Interesting talk, gave me a lot of pointers on what to talk and what not to talk about on Wednesday. Lecture slides available here (zippped .ps) and code samples here. Very rough notes available here, to be cleaned up and reposted as time permits.

Filed under: Uncategorized — Muli Ben-Yehuda @ 1:46 PM

I am about to head for the Technion to listen to a lecture on developing Windows device drivers. I will give the corresponding lecture on developing Linux device drivers on Wednesday. Impressions and ponderings to appear when I’ll be back.

Paul McKenney to visit IBM HRL

Filed under: Uncategorized — Muli Ben-Yehuda @ 11:18 AM

Paul McKenney, IBM Distinguished Enginneer and Linux Kernel hacker, will be visiting IBM’s Haifa Research Lab next week. He’ll give a talk on “An Analysis of Read-Copy-Update Techniques in Operating System Kernels”, which is open to the public (details will show up here). I’m definitely excited to meet him again!


Although large-scale shared-memory multiprocessing hardware and software reached the mainstream in the past decade, their synchronization mechanisms make use of costly operations that inherently limit both single-CPU performance and shared-memory-multiprocessor scalability. The key problem with these mechanismsis that they do nothing to decrease the intensity of communication required by conventional algorithms, and this high intensity of communication, or tight coupling, in turn requires heavy use of the expensive hardware synchronization mechanisms that impose performance and scalability limitations.

Although there have been some high-performance and highly scalable algorithms developed for some important special cases, such as memory allocation and statistical counters, one would wish for a more general approach. Recently, a wide-ranging set of specific solutions to particular synchronization algorithms have come to light which use a common implementation of some support functions and some design patterns. This set of solutions has been loosely termed “read-copy update” or RCU.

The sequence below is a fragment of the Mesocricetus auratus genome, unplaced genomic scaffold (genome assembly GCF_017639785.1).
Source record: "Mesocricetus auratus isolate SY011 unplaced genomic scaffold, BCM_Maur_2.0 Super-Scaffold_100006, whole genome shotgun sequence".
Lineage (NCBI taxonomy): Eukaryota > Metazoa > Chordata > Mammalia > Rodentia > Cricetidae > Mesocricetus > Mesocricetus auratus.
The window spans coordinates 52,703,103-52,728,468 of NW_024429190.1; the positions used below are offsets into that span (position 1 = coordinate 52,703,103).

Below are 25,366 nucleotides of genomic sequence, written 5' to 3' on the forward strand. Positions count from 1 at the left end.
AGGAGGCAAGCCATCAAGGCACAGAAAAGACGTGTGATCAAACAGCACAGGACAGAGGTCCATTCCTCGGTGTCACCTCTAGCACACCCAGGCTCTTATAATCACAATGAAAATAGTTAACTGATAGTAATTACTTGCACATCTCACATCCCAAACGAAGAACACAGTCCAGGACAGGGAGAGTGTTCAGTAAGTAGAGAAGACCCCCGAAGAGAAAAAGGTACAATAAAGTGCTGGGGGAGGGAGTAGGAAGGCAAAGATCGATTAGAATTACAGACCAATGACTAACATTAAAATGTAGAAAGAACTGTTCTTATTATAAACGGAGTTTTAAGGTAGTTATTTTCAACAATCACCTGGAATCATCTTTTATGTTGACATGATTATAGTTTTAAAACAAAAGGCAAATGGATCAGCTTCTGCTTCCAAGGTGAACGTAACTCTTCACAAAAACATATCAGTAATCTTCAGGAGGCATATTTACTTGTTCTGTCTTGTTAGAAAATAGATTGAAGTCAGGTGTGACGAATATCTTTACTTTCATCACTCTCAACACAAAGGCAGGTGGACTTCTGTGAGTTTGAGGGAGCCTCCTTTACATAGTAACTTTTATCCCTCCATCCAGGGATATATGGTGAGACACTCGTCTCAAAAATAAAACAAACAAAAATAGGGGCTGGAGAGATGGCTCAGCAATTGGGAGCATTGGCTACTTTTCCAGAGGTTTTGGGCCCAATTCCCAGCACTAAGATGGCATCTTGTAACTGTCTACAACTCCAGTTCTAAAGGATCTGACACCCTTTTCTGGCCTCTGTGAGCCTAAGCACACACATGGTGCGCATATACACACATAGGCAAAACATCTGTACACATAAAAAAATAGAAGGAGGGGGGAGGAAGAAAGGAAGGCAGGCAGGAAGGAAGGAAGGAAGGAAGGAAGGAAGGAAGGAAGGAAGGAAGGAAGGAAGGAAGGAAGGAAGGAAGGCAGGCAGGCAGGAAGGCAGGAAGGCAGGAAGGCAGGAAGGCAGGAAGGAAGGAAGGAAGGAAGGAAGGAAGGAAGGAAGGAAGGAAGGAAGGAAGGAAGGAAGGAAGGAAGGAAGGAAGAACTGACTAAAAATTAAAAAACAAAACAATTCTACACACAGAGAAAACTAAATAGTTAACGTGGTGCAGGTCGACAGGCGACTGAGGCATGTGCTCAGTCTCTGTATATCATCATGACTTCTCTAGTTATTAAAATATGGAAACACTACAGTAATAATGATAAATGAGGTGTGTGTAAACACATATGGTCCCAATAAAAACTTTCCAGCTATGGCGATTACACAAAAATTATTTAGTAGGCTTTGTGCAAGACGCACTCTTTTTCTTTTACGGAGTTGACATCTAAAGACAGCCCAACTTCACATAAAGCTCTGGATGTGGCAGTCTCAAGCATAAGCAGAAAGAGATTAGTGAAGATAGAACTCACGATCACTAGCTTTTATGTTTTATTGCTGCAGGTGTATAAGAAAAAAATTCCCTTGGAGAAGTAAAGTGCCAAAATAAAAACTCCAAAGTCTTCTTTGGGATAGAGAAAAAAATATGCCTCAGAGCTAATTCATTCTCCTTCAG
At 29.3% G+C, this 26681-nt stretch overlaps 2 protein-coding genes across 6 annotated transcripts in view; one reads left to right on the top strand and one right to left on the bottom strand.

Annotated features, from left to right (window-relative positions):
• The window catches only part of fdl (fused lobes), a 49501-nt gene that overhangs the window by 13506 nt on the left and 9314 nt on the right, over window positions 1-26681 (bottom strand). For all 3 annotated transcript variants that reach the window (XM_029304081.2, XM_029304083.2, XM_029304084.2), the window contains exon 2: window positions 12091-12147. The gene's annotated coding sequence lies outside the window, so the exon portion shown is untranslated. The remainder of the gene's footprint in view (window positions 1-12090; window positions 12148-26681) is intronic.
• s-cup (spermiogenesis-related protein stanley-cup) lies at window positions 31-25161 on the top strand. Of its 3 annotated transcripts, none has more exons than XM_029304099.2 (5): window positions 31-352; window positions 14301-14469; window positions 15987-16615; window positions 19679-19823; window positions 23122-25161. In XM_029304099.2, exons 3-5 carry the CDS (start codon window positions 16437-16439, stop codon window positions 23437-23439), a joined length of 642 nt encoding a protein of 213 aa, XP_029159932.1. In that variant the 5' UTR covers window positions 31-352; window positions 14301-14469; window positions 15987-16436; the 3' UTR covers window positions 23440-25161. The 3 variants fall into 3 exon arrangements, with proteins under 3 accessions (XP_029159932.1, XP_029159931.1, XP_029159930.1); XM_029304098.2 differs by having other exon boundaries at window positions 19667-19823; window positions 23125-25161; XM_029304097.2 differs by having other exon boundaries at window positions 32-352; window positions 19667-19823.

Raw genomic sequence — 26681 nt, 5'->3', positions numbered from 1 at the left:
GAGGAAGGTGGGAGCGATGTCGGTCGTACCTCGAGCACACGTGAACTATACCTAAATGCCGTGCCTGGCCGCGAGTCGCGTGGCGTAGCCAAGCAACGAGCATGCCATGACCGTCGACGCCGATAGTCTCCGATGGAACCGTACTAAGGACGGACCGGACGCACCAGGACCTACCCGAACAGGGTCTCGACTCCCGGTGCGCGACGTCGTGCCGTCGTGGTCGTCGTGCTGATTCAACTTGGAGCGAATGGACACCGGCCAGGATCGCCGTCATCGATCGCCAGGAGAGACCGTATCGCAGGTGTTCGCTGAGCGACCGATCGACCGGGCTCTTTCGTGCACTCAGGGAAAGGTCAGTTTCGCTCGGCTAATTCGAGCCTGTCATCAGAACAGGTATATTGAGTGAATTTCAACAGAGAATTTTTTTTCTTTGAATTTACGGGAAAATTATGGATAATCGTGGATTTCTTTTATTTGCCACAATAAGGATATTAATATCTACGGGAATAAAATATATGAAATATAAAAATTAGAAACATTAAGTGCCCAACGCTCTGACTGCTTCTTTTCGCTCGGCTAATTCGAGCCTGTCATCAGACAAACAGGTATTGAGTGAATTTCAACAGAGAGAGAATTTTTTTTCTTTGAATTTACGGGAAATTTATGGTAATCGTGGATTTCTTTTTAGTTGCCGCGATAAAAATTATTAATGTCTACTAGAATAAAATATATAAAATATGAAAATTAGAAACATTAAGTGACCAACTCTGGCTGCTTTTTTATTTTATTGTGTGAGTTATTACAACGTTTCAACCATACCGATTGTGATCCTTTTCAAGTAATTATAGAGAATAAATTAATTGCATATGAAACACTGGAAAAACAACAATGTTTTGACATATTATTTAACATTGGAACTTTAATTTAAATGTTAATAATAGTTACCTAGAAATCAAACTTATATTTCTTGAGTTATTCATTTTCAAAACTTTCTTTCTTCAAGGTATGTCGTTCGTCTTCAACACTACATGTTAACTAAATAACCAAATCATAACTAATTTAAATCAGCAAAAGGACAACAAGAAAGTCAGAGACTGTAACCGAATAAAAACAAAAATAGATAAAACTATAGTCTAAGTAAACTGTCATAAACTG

This talk demonstrates the performance problems of previous approaches, and analyzes the use of RCU techniques in earlier operating-system kernels in order to derive the needed design patterns. I used these patterns to architect the implementation and use of RCU in the Linux 2.6 kernel, which was instrumental in improving the performance and scalability over that of the Linux 2.4 kernel. Empirical and analytic techniques are used to analyze the performance and simplicity benefits of RCU.

About the speaker:

Paul McKenney is a Distinguished Engineer in the Storage Software Architecture group and the Linux Technology Center, and is a member of the IBM Academy of Technology. He joined IBM in 2000, working with AIX, Linux, and storage. Prior to that, he worked at Sequent doing SMP and NUMA algorithms. The work described in this talk stems from his work at Sequent and with the Linux 2.6 kernel.

Filed under: Uncategorized — Muli Ben-Yehuda @ 1:05 AM

Spent the last couple of hours trying to get UML based on the latest -vanilla kernel (2.6.2-rc1) to compile and boot. It compiles, after taking care of the extable changes, but dies immediately after boot with:

muli@hydra:~/kernel/uml/src$ ./linux debug 
Checking for the skas3 patch in the host...not found 
Checking for /proc/mm...not found 
Segmentation fault 

I’m too tired to deal with this right now. Will wait for tomorrow, or jdike, whichever happens first 😉

Next Page »

Blog at